Nancy Holt’s Sun Tunnels – Land Art in the Middle of Nowhere

In 1976, sculptor and filmmaker Nancy Holt (1938-2014) completed her most iconic work. Sun Tunnels, an arrangement of 4 huge concrete tunnels positioned in the middle of Utah’s Great Basin Desert, was ready for display. This amazing artwork is considered to be one of the best and most famous examples of land art.

Nancy Holt’s Sun Tunnels

About Nancy Holt’s Sun Tunnels

The sun tunnels, arranged in a complementary cross-shape, are laid out on the cracked desert floor. Each tunnel is 5.5 metres (18 feet) long, and 2.7 metres (9 feet) in diameter, making it easy to walk around inside each one. The entire sculpture is 26 metres (86 feet) in diameter.

Each tunnel is positioned to react to the sun in different ways. The tunnels align with sunrises and sunsets for the winter and summer solstice. What’s more, holes carefully drilled through each tunnel form the shapes of the constellations Draco, Perseus, Columba, and Capricorn, which are projected as rays of sun onto the interior of each tunnel.

It took three years of planning to arrange this masterpiece, and while the concept seems relatively straightforward, creating this artwork required the expertise of engineers, astrologers, crane teams, and contractors. Indeed, Holt even produced a film depicting the construction of Sun Tunnels.

Part of experiencing Sun Tunnels is about the journey to get out to the middle of nowhere. On a basic level, the tunnels offer some shade from the desert heat inside the concrete structures. Some even choose to sleep inside, to wake early and catch the first colourful effects of the sunrise in the tunnels. Against the stark backdrop of the Utah desert, the sun is the most amazing feature through the lenses that Holt has built. As Holt herself said of Sun Tunnels, the tunnels “bring the vast space of the desert back to human scale.”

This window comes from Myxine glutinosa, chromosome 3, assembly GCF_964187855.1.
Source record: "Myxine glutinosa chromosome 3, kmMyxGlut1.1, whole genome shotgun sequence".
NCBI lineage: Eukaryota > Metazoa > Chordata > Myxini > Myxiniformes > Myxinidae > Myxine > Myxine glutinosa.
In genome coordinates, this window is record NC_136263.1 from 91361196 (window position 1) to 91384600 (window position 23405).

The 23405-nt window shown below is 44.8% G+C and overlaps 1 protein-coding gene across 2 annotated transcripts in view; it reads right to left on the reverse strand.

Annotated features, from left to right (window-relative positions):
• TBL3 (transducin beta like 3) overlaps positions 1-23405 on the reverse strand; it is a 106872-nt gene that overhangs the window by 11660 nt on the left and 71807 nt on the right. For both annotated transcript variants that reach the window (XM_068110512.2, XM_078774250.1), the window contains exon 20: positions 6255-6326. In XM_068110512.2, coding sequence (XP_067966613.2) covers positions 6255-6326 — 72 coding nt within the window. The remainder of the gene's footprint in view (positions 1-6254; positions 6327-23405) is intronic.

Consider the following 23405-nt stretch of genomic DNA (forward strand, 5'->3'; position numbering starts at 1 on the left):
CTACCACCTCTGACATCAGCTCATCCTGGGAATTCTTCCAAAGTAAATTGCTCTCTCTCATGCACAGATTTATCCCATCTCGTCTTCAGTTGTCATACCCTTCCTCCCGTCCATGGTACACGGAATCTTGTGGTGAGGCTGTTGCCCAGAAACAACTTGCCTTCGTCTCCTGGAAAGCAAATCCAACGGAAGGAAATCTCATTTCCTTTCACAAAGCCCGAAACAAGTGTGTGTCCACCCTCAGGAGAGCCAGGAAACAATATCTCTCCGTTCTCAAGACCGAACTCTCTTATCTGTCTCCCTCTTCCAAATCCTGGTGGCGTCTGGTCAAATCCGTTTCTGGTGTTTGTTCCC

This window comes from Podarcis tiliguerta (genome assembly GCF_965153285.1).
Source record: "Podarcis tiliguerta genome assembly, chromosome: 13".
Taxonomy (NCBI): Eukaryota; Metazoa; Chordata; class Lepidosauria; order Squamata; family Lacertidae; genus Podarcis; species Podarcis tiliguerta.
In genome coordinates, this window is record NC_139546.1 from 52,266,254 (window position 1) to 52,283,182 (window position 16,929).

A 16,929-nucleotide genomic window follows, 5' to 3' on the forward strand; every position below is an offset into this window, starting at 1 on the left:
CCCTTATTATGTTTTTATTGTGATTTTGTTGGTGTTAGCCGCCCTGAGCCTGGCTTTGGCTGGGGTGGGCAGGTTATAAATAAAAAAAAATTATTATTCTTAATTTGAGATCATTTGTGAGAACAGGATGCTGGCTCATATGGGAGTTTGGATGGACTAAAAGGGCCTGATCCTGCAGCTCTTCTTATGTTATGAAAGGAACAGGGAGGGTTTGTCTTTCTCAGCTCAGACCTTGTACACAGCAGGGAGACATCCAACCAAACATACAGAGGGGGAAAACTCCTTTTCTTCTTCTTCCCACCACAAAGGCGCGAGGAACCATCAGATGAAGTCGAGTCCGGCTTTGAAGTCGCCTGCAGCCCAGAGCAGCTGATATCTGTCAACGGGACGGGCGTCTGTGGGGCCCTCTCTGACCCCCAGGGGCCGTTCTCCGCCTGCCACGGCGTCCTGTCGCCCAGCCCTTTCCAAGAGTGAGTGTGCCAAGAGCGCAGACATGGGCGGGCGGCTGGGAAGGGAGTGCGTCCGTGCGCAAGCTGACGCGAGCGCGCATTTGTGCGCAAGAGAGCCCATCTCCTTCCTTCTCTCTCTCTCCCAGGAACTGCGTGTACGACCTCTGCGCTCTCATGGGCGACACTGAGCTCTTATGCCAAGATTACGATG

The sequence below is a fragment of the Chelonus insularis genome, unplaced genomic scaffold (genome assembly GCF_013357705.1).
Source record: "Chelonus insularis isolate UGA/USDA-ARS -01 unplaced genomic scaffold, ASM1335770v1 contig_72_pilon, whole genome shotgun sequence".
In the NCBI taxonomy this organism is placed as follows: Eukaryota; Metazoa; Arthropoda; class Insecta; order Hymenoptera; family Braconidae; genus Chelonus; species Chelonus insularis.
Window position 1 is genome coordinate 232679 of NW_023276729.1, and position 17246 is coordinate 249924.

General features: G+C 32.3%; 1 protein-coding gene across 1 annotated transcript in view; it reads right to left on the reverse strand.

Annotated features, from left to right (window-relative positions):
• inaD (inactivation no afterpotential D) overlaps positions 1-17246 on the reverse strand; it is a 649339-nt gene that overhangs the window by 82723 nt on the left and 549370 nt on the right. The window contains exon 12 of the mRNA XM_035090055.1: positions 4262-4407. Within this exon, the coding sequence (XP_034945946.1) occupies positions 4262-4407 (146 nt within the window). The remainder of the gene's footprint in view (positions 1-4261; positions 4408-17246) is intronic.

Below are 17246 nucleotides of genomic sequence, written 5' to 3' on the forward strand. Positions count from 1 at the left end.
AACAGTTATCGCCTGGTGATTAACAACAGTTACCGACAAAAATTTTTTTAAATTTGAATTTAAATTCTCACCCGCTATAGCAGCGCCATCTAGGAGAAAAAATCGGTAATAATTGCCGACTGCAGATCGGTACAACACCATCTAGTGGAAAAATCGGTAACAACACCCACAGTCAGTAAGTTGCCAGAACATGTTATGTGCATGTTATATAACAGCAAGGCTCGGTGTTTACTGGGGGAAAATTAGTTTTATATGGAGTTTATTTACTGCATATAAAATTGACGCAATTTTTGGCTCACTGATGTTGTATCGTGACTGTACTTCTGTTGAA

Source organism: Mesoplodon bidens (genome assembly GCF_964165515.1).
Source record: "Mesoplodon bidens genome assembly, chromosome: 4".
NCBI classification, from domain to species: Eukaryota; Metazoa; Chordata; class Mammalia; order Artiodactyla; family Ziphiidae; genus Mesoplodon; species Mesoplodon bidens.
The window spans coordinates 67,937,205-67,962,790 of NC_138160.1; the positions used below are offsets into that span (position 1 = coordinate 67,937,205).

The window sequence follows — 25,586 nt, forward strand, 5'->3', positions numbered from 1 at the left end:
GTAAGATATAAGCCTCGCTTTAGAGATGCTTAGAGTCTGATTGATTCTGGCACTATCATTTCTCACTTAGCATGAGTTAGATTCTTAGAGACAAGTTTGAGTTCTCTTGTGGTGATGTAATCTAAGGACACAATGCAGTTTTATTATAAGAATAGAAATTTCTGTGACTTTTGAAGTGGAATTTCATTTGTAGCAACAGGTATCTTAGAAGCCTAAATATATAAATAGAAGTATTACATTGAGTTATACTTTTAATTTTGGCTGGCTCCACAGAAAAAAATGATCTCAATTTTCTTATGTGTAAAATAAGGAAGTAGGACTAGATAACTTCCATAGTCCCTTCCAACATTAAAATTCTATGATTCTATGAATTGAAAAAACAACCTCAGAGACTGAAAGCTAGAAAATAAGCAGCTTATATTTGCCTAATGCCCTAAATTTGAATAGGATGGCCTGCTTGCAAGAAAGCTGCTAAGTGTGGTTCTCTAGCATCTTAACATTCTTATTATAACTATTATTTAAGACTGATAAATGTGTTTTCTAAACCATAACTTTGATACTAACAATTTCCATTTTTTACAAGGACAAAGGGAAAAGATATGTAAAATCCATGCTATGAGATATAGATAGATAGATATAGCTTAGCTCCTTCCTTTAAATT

Conservation of the Sun Tunnels

In 2019, efforts to conserve Sun Tunnels began. As an inevitable consequence of being land art, cracking and erosion have taken their toll on the structures due to the extreme conditions of the desert heat. The Dia Art Foundation based in New York acquired Sun Tunnels in 2018 (as well as the work of Holt’s husband Robert Smithson, Spiral Jetty).

According to Lisa Le Feuvre, the executive director of the Holt/Smithson Foundation, “Nancy Holt’s Sun Tunnels is landmark earthwork that is central to the future of art history. . . .This conservation of Sun Tunnels is emblematic of Dia’s undertaking to enable long-term and direct experience of artworks that have built the ground of art today.”

The conservation project will also include removal of graffiti left on the tunnels. The Dia Art Foundation also requests that visitors not make fire pits, and remove their garbage when they leave.

Visiting Nancy Holt’s Sun Tunnels

Sub Tunnels is about 4 hours drive from Salt Lake City. The closest town is Lucin, a ghost town with no remaining buildings. However, street signs towards Lucin remain. There are no facilities at Sun Tunnels, such as bathrooms, food, water, or fuel. The closest place for these facilities are at Montello, Nevada (45 minutes from the site).